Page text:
Mo. Digital News
Missouri Digital News
Mo. Digital News
Missouri Digital News
Lobbyist Money Help
By Phill Brooks
«RM75»«FC»«MDBO»COL154.PRB - Complexities of Controlling Special Interest Money«MDNM»
I heard the other day one of the more profound public acknowledgements of a mistake.
It came from Sen. David Pearce, R-Warrensburg, during Senate debate on a measure to impose new restrictions on lobbying.
Pearce talked about his vote seven years ago to repeal voter-approved limits on campaign contributions.
"I've had about 24,000 votes since I've been the legislature. I can honestly say, honestly say that was the worst vote I've ever taken in the legislature."
Pearce's concession reminded me of the troubled history of efforts in Missouri to control special interest money flowing into government and politics.
Sen. Rob Schaaf has called the resulting current system of no limits on campaign contributions or lobbyist spending "institutional corruption."
The St. Joseph Republican thinks it will require an initiative petition campaign going around the legislature for any meaningful change.
That's what it took the first time Missouri imposed disclosure requirements on campaign contributions. It was in the 1970s when it was like the wild west for special interests.
There were no requirements for disclosure of campaign contributions. The money flowing into politics was secret.
Further, there were no requirements for lobbyists to disclose how much they were funneling to the government officials they were trying to influence.
When Kit Bond became governor in 1973, he sought to change that. But he got nowhere with the legislature.
So, supporters launched an initiative petition campaign to put the issue on the ballot.
It passed by a 78 percent majority.
Yet, within a few years, major provisions had been struck down by the courts.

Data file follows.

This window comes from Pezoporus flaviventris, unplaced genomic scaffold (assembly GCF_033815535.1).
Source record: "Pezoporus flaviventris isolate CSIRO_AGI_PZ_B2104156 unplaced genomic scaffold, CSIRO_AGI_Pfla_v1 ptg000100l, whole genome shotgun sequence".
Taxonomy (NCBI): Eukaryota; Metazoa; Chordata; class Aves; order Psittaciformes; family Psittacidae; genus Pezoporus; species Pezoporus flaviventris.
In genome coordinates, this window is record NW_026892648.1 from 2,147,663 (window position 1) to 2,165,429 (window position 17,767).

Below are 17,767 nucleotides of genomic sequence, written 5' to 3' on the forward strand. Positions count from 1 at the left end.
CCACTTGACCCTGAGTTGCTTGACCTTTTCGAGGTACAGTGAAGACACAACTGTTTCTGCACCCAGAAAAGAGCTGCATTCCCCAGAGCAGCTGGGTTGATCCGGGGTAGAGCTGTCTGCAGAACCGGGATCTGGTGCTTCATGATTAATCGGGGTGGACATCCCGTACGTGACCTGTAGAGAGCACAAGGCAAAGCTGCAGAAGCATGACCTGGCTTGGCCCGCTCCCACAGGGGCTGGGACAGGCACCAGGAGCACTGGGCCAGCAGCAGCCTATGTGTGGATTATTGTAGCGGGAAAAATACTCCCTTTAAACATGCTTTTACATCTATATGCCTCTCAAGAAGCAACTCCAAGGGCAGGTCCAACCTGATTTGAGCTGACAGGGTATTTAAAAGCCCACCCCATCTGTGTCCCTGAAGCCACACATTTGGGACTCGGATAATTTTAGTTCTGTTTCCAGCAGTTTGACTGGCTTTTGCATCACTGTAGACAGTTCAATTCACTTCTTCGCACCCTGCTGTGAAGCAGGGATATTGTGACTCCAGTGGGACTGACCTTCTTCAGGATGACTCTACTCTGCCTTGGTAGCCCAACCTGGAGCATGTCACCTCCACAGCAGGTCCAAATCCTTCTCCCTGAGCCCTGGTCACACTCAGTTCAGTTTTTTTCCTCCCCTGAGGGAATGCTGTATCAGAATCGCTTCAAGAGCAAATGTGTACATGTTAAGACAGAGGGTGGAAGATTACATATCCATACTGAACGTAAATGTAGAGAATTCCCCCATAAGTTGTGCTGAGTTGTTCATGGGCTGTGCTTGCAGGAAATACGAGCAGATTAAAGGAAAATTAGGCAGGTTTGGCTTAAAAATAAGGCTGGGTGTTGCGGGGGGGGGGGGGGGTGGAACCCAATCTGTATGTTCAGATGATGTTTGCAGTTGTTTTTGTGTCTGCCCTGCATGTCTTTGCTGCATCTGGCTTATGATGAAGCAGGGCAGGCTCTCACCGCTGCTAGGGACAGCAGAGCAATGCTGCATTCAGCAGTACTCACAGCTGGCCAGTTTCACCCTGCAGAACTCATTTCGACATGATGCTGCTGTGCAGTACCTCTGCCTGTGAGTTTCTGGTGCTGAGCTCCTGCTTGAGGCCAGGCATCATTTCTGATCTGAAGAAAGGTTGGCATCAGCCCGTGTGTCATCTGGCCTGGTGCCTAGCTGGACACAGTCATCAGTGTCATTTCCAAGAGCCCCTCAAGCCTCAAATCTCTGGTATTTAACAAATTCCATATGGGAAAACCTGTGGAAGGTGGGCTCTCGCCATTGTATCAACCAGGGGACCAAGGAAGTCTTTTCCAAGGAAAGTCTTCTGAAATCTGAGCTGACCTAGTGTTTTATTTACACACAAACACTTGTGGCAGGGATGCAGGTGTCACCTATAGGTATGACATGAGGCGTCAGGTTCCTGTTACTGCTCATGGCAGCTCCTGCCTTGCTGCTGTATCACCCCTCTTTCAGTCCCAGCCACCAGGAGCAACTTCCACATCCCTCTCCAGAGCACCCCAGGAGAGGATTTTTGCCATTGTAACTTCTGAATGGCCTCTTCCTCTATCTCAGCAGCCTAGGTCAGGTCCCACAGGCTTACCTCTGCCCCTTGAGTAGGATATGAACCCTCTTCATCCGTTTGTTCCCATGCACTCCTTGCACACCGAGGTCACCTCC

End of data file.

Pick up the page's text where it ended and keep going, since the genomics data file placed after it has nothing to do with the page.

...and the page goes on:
Eventually, the legislature did adopt disclosure laws, but without limits on how much could be spent.
So, another initiative petition was launched to impose limits on how much any one individual, organization or business could contribute to a political candidate.
It too passed by an overwhelming majority of 74 percent in 1994.
But the legislature raised the limits and little more than a decade later, simply repealed the limits entirely.
Repeal supporters argued the limits failed because special interests found ways to get around the restrictions.
Their point vividly was demonstrated after the state Supreme Court struck down the legislature's action, putting the limits back in place.
During the short time before the legislature could pass another repeal of contribution limits, retired financier Rex Sinquefield set up dozens of separate committees to funnel money to Chris Koster in his campaign for attorney general.
Each committee's contribution was within the legal limit, the total that went into Koster's campaign from Sinquefield was magnitudes above the limit.
Compounding the difficulty in controlling special interest money in politics is a U.S. Supreme Court decision holding that an organization can spend as much as it wants for or against a candidate so long as there's no coordination with the candidate.
The argument that contribution limits had failed was made by Senate President Pro Tem Tom Dempsey in response to Pearce.
"At the federal level, they have very strict contribution limits.
Has it taken money out of politics? No. It's just become more obscure as to who is actually working against an issue or candidate."
Dempsey spoke from a unique position. Back in 2008, he was the only GOP senator to vote against repealing the limits.
I understood Dempsey's point. As a reporter during the era of contribution limits, it was far more difficult to identify the major special interests financing a candidate.
This year, supporters of limits are offering new approaches to close the loopholes that have been used in the past.
But that Dempsey and Pearce spoke in such contradiction to their votes of just seven years earlier helps demonstrate the complexities lawmakers face with this issue.
Court decisions, First Amendment free speech rights, the craftiness of well-financed special interests, public expectations and the inherent conflicts of legislators voting on issues that will affect their own campaigns all combine to make this an exceedingly difficult issue.
[Phill Brooks has been a Missouri statehouse reporter since 1970, making him dean of the statehouse press corps. He is the statehouse correspondent for KMOX Radio, director of MDN and an emeritus faculty member of the Missouri School of Journalism. He has covered every governor since the late Warren Hearnes.]
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